Good poetry holds its truth and relevance throughout the ages. It may retail the facts and thinking of its own era, but part if it will always express what is eternally true and recognizable.
In Guyana, there is a pervasive anxiety about the state of things in general which currently focuses on the seemingly unstoppable spread of criminal activity and violent crime in society.
The end of the world as some of us know and love it is here.
The burden of debt is overwhelming country after country. Greece is in the headlines now but there are scores of others teetering on the precipice.
There is an entry in my father’s diary which moved me deeply when I read it after he died.
In Guyana getting a good education is defined as getting good exam results.
We are fortunate in Guyana that even in the worst times of party paramountcy the full ruthlessness of power was never exercised wholesale.
“The writer must teach himself that the basest of all things is to be afraid and, teaching himself that, forget it forever, leaving no room in his workshop for anything but the old verities and truths of the heart, the old universal truths lacking which any story is ephemeral and doomed – love and honour and pity and pride and compassion and sacrifice.” -William Faulkner: Nobel Prize Speech, 1950 Once, immersed in the hectic daily round of mostly trivial happenings, hurrahs and harassments which make up life.
Isaiah Berlin, who died a few years ago at the age of 89, was in my view the most distinguished political philosopher and historian of ideas of the 20th century.
There are, you may be surprised to read this Sunday, more important things than constitutions, the results of elections, the making and unmaking of presidents and the first steps, and missteps, of a brand new government.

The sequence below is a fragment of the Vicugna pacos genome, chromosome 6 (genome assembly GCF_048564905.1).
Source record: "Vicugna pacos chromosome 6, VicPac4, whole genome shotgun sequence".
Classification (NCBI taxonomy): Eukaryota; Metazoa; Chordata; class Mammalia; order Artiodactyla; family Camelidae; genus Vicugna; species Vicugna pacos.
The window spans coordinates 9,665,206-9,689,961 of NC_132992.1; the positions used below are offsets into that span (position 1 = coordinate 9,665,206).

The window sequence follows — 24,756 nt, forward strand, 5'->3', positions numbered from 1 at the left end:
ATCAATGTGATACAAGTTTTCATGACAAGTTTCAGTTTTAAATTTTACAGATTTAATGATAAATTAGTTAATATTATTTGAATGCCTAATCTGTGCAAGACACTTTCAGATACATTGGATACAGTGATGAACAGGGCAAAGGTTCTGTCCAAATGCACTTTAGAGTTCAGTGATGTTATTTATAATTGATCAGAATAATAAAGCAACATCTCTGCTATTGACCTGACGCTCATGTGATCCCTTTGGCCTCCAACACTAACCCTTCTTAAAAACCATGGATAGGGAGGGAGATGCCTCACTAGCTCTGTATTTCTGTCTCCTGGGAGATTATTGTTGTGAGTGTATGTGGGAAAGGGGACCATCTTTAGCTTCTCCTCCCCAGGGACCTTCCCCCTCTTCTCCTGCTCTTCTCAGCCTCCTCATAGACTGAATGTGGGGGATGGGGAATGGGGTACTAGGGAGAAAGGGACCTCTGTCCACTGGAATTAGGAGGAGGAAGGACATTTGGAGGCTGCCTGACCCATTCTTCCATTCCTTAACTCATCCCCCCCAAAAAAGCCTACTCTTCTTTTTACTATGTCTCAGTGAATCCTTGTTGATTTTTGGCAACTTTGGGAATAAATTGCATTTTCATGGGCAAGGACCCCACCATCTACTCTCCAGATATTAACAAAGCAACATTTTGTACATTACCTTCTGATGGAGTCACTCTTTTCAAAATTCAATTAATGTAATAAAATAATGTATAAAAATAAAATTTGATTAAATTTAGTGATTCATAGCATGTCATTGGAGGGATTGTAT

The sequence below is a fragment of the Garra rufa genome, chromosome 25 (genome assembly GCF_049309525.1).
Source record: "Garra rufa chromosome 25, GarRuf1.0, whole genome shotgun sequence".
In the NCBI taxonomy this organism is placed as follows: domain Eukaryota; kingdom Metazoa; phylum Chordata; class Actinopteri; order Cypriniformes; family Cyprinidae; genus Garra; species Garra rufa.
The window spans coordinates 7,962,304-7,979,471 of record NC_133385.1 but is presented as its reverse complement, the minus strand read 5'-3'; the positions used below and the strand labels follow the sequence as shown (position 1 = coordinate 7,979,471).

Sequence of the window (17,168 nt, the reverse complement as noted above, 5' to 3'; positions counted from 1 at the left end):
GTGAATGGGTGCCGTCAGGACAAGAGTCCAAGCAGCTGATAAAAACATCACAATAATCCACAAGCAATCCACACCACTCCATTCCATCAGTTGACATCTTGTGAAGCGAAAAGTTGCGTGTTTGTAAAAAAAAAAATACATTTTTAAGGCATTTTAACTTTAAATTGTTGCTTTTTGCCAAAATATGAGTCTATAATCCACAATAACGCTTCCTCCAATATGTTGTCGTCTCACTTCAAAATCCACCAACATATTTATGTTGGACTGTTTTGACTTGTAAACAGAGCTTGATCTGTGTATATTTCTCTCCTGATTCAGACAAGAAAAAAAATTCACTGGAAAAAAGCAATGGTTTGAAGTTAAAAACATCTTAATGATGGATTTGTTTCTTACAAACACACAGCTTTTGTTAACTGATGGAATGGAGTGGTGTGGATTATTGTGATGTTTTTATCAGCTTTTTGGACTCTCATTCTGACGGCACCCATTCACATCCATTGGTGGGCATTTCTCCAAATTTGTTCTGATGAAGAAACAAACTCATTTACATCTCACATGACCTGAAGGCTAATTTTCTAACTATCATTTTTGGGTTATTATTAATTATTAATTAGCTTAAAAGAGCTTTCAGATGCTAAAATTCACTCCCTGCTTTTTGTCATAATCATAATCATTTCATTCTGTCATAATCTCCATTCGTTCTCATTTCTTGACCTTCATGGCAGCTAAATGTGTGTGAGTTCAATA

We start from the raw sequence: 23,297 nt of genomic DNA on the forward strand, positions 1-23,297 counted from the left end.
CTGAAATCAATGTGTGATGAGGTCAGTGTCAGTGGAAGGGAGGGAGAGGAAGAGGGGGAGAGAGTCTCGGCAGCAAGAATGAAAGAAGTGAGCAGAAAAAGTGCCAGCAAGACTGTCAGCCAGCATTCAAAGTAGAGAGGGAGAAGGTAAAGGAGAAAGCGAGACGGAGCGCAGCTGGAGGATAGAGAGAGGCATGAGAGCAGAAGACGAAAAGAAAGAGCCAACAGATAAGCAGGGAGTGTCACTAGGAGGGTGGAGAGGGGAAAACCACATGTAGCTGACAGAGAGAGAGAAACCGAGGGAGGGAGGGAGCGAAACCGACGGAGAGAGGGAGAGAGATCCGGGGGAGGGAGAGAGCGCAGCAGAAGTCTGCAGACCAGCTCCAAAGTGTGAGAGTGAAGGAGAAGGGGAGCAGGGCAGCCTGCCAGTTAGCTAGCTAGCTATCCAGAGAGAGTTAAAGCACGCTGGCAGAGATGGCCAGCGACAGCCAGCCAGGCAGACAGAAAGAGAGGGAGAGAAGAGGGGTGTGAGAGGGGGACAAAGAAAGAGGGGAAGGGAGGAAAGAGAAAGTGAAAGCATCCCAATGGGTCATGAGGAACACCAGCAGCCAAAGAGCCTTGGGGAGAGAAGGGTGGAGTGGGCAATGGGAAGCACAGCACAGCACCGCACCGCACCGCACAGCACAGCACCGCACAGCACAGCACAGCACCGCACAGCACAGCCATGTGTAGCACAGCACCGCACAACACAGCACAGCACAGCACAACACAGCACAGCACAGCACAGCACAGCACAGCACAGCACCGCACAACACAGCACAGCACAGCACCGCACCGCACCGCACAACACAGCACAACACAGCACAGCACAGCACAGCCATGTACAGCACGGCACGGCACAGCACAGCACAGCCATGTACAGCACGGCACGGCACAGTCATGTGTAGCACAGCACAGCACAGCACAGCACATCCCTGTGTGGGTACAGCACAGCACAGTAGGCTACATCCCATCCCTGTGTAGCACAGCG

The new government is going to need to plan wisely and execute efficiently, but of the two I think the actual doing is where the nation has lately been falling way short and is where a huge improvement is essential.
The recent wave of lethal crime will have heightened the sense of life’s fragility in all of us.
We have emerged from a very fraught period. The 2015 election was beautifully run until the time came to convey the results to a tensely waiting world.
An excellent thing about America is that no one dissects America better than Americans.
We will be completely justified in trusting the outcome of this election. A month ago I wrote a column pointing out that in a volatile, vitriolic and divisive campaign the nation was blessed in having a well run, unmanipulatable electoral process in which we could all depend to produce a free, fair and accurate result.
I am reissuing the personal manifesto I have issued in previous general election campaigns and will no doubt continue to issue until time runs out on me.
When I was a schoolboy we had a games-master named Mr. Wilkinson who had served the College for all eternity.
There is nothing more valuable in man than an ability to write well.
I urge all those who can afford it – many thousands of you if you consult your heart first and only then your bank book – to make a gift of a new life for a destitute or homeless Guyanese child.
I have written often enough, and fervently believe, that cricket is an important element in our lives binding us closely together as West Indian nation – though I have to admit that recent West Indies cricket has displayed hardly any resemblance at all in the skill, camaraderie, spirit, pride and commitment to the game which once, win or lose, filled me with joyful anticipation, exhilaration and a sense of heightened patriotism.
When one thinks about it, the concept of ‘government’ is a strange one for it assumes as its fundamental premise that certain men and women – human beings like you and me – can and should be allowed to take upon themselves the right to direct the rest of us what to do, presumably for our own good.
I note with much pleasure that Viv Richards has been named by a very distinguished panel of 50 outstanding cricketers and writers about the game as the greatest ODI player of all time.
Are women, here at home and in our larger home, the West Indies, quietly but definitely taking over?
Politically, Guyana is not so much a divided as a completely sundered country from end to end and from year to year it seems for evermore.
A friend asked me how important a part poetry plays in my life.